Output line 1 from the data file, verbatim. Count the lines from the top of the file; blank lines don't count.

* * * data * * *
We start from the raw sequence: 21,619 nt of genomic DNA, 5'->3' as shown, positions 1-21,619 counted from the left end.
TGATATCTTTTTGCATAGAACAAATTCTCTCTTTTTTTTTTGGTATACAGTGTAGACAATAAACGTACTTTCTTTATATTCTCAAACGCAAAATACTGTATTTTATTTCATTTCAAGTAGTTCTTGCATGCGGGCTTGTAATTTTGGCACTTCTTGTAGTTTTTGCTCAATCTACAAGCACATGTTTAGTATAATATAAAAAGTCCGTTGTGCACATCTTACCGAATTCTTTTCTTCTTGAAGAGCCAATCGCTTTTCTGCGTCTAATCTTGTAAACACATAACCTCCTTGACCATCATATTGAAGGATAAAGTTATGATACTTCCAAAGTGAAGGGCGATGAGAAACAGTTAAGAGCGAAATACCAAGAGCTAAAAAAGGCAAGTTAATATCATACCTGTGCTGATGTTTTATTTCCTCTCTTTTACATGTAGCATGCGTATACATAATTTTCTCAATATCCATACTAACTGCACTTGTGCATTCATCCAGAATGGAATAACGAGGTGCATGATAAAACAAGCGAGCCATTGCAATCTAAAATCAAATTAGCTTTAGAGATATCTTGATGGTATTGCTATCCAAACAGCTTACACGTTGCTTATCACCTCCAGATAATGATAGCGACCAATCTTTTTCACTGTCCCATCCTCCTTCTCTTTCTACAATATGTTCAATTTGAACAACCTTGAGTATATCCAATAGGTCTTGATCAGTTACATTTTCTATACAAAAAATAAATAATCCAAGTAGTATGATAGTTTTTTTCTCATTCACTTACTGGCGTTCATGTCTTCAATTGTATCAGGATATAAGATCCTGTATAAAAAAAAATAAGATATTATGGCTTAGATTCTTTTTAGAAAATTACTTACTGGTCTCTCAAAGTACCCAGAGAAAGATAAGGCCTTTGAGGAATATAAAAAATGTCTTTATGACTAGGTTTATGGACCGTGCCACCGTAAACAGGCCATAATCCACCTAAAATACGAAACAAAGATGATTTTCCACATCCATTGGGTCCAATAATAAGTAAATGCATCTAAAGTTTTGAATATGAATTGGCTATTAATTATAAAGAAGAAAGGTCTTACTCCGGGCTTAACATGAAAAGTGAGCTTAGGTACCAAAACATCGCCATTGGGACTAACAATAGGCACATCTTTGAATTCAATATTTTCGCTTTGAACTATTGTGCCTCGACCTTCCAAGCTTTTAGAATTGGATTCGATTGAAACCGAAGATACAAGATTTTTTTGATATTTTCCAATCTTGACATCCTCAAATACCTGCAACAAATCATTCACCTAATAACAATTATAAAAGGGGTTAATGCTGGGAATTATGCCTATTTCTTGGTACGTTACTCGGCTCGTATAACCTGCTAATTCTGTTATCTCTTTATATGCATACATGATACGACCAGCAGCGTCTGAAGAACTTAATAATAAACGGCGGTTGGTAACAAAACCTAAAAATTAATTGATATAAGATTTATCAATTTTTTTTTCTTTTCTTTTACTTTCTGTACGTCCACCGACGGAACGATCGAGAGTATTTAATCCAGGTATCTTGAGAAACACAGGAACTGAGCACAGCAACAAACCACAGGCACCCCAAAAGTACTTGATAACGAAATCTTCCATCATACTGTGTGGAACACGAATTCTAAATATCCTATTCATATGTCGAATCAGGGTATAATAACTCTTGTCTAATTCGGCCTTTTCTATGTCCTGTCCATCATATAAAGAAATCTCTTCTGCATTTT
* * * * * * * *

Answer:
We start from the raw sequence: 21,619 nt of genomic DNA, 5'->3' as shown, positions 1-21,619 counted from the left end.